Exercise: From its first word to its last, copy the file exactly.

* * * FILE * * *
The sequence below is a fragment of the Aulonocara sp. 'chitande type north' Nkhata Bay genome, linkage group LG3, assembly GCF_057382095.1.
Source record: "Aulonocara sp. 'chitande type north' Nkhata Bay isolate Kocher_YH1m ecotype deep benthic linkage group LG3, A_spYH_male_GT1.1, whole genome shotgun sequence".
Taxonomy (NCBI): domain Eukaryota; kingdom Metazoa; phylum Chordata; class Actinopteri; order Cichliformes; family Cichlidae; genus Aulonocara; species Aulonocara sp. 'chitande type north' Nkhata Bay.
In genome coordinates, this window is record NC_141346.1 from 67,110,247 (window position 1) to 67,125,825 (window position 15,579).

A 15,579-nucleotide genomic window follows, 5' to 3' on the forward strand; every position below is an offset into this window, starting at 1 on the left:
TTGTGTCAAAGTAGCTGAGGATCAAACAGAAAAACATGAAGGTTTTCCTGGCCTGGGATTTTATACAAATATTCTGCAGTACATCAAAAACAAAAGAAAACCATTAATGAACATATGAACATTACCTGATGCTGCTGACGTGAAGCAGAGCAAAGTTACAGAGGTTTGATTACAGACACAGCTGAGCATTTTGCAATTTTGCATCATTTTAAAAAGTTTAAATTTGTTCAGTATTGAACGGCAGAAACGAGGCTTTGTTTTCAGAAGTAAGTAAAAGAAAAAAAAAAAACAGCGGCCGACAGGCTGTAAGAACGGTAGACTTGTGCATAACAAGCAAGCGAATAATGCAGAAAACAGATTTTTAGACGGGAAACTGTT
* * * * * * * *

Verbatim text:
The sequence below is a fragment of the Aulonocara sp. 'chitande type north' Nkhata Bay genome, linkage group LG3, assembly GCF_057382095.1.
Source record: "Aulonocara sp. 'chitande type north' Nkhata Bay isolate Kocher_YH1m ecotype deep benthic linkage group LG3, A_spYH_male_GT1.1, whole genome shotgun sequence".
Taxonomy (NCBI): domain Eukaryota; kingdom Metazoa; phylum Chordata; class Actinopteri; order Cichliformes; family Cichlidae; genus Aulonocara; species Aulonocara sp. 'chitande type north' Nkhata Bay.
In genome coordinates, this window is record NC_141346.1 from 67,110,247 (window position 1) to 67,125,825 (window position 15,579).

A 15,579-nucleotide genomic window follows, 5' to 3' on the forward strand; every position below is an offset into this window, starting at 1 on the left:
TTGTGTCAAAGTAGCTGAGGATCAAACAGAAAAACATGAAGGTTTTCCTGGCCTGGGATTTTATACAAATATTCTGCAGTACATCAAAAACAAAAGAAAACCATTAATGAACATATGAACATTACCTGATGCTGCTGACGTGAAGCAGAGCAAAGTTACAGAGGTTTGATTACAGACACAGCTGAGCATTTTGCAATTTTGCATCATTTTAAAAAGTTTAAATTTGTTCAGTATTGAACGGCAGAAACGAGGCTTTGTTTTCAGAAGTAAGTAAAAGAAAAAAAAAAAACAGCGGCCGACAGGCTGTAAGAACGGTAGACTTGTGCATAACAAGCAAGCGAATAATGCAGAAAACAGATTTTTAGACGGGAAACTGTT